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UPDATE 3-Tax-cut debate in U.S. Congress swings to Senate bill

(Recasts with comments from Cornyn, Hatch, Hellwig, Perdue, Collins)

WASHINGTON, Nov 8 (Reuters) - A Senate tax-cut bill, differing from one in the House of Representatives, was expected to be unveiled on Thursday, complicating a Republican push to overhaul the federal tax code.

As the House tax committee moved ahead on its bill, senators were weighing new approaches to corporate taxes, deductions for state and local taxes, and the estate tax on inherited assets, senators said, providing few details.

John Cornyn, the No. 2 Senate Republican, told reporters that senators would be briefed on the bill on Thursday and it would be released afterward. He said it would not be delayed by potential changes in the House's bill.

"It doesn't make any difference what they do," Cornyn said.

House and Senate Republicans are working on separate plans for the biggest overhaul of the U.S. tax code since the 1980s. President Donald Trump and his House allies have proposed slashing the corporate tax rate to 20 percent from 35 percent.

The tax overhaul is a priority for Trump, who says it will boost economic growth and create jobs. Republicans have yet to score a major legislative win since he took office in January, even though they control Congress as well as the White House.

Democrats have blasted the proposals in the Republican tax legislation as giveaways to large corporations and the rich.

Senator Orrin Hatch, chairman of the tax-writing finance committee, told reporters he would prefer not to delay a corporate tax cut by a year, which some lawmakers said was a possibility. "Id prefer to get it done," he said.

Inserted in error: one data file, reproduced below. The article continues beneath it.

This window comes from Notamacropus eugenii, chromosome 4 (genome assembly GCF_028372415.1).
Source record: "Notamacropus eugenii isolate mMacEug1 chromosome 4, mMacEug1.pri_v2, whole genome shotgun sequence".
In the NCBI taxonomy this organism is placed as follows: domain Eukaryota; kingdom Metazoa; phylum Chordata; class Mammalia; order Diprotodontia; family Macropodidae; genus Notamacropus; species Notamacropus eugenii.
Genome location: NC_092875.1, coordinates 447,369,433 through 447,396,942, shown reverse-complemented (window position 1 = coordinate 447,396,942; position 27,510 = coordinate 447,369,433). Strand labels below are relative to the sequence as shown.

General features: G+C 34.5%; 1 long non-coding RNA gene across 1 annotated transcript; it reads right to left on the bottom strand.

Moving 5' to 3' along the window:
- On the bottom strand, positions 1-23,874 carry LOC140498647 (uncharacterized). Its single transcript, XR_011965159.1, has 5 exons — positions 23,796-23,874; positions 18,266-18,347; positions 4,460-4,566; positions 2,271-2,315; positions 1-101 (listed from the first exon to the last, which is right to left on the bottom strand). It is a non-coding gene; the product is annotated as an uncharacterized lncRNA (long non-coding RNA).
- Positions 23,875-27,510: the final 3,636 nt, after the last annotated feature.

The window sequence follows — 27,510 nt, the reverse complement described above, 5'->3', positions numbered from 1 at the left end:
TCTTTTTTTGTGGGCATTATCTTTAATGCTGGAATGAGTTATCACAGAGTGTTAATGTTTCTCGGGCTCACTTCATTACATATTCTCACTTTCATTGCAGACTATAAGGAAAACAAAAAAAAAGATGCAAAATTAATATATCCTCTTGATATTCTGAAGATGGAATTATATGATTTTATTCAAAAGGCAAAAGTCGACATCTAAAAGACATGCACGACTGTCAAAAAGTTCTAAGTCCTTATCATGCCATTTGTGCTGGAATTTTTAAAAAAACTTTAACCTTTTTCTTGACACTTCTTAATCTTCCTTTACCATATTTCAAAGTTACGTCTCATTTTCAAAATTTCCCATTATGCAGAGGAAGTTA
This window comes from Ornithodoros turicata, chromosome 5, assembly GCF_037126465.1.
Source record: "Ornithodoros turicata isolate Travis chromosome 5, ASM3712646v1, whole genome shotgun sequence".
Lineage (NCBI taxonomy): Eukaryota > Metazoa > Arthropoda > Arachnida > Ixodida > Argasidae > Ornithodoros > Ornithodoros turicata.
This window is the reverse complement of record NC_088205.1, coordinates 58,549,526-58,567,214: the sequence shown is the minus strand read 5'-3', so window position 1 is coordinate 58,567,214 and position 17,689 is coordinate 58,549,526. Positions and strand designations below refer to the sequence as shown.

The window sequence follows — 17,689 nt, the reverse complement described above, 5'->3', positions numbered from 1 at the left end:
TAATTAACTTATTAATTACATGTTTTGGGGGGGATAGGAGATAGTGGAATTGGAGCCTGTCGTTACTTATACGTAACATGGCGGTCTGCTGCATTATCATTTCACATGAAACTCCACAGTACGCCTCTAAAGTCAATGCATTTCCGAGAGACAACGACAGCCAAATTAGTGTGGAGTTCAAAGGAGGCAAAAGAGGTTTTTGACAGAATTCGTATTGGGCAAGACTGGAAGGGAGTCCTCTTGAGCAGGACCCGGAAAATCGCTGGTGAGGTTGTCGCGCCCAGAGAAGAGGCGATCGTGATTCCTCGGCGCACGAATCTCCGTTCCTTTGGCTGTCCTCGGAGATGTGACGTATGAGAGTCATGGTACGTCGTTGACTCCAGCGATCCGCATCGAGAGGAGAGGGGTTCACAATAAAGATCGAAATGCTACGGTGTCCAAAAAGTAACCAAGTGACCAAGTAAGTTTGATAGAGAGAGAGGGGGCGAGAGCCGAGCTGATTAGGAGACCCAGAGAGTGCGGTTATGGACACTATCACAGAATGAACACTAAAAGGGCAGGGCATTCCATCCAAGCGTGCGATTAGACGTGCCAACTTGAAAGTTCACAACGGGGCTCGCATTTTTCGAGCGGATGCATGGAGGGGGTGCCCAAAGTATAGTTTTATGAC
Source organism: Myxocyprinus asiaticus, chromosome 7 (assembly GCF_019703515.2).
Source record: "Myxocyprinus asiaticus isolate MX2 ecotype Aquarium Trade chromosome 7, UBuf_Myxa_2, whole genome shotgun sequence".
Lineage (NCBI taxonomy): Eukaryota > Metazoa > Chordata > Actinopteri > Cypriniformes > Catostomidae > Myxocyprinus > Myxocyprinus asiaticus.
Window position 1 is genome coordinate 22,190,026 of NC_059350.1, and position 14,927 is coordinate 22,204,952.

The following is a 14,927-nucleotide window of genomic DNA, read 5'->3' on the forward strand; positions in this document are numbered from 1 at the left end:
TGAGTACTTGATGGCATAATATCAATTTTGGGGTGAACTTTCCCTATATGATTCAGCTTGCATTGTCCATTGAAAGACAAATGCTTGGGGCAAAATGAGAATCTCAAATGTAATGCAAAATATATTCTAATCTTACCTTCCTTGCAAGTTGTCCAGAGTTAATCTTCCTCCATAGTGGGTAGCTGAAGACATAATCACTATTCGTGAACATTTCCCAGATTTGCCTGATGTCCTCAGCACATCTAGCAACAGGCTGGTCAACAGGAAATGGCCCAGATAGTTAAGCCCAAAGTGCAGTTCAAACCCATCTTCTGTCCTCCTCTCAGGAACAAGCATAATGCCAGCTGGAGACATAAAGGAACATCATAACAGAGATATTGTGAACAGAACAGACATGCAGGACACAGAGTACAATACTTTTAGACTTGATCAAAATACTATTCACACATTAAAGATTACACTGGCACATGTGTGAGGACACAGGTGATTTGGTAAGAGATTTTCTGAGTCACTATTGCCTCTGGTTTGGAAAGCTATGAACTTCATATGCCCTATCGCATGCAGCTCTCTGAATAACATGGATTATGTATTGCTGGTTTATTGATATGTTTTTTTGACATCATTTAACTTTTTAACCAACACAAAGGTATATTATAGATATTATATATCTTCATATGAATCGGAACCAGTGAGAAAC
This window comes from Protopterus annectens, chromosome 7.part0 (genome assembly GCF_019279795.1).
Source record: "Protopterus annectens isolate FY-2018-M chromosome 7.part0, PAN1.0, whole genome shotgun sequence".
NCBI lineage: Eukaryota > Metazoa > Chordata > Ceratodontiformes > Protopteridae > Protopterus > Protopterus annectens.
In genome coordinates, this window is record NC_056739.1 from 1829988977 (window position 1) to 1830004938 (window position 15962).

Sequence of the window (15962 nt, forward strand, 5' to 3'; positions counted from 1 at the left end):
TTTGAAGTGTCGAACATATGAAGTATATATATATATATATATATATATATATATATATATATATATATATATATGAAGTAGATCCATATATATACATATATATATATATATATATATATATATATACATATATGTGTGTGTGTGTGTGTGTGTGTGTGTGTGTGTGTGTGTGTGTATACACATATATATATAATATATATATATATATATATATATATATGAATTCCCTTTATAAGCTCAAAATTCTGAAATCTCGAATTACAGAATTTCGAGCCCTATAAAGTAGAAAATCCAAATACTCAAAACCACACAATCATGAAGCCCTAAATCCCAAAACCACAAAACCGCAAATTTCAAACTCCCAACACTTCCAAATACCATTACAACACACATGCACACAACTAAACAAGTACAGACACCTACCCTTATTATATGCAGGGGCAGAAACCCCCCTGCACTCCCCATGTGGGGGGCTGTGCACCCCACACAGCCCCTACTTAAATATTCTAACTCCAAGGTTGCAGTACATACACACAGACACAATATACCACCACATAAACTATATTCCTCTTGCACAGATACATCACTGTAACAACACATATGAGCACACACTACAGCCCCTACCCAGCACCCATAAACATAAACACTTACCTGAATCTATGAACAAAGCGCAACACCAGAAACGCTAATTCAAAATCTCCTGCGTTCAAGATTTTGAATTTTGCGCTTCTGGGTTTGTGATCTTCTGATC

Financial markets have rallied since Trump's stunning election victory in November 2016, driven partly by expectations that he and Congress would slash taxes on businesses.

Stock markets closed little changed on Wednesday, with investors focused on chances for a tax bill becoming law.

"I do think there's disappointment with Republicans kicking the tax bill around. ... Some of the things leaking out are not encouraging," said Bucky Hellwig, senior vice president at BB&T Wealth Management in Birmingham, Alabama.

WARNING TO REPUBLICANS

The latest version of the House would add $1.7 trillion to the federal deficit over 10 years, more than the $1.5 trillion initially projected, the nonpartisan Congressional Budget Office, which tallies the costs of legislation, said on Wednesday.

The House bill, unveiled last week, would repeal a tax deduction Americans can now take for state and local income and sales taxes, but preserve it for business owners. It would cap the deduction for state and local property tax paid at $10,000.

Republican Senator David Perdue told reporters the Senate bill would possibly repeal the entire state and local tax (SALT) deduction, an item important to people in heavily Democratic high-tax states such as California, New York and New Jersey.

Senate Democratic leader Chuck Schumer of New York said victories for Democrats in state elections on Tuesday should be a warning to Republicans. New Jersey voters elected a Democratic governor on Tuesday. Virginia chose a Democrat to succeed its outgoing Democratic governor.

"The Republicans should look at the elections last night, and it should be a giant stop sign for their tax bill. Where did they get clobbered? In the suburbs," Schumer said.

There are enough Republicans from high-tax states in the House to torpedo the tax bill, given that Democrats are likely to be united in their opposition to it. Republicans, who have a slim 52-48 majority in the Senate, also may need support from Democrats to pass their version of the bill.

Republican Senator Susan Collins of Maine, whose vote is crucial to approving a tax bill, declined to say if the Senate bill would duplicate the House's proposed estate tax repeal, but she told reporters: "Its certainly true that I expressed reservations about having complete repeal of the estate tax."

Like Collins, several Republican senators have questioned the need to repeal the estate tax, but Republicans have long complained that it is a burden on family businesses and farms.

(Additional reporting by Doina Chiacu, Katanga Johnson and Susan Heavey; Writing by Alistair Bell; Editing by Kevin Drawbaugh and Peter Cooney)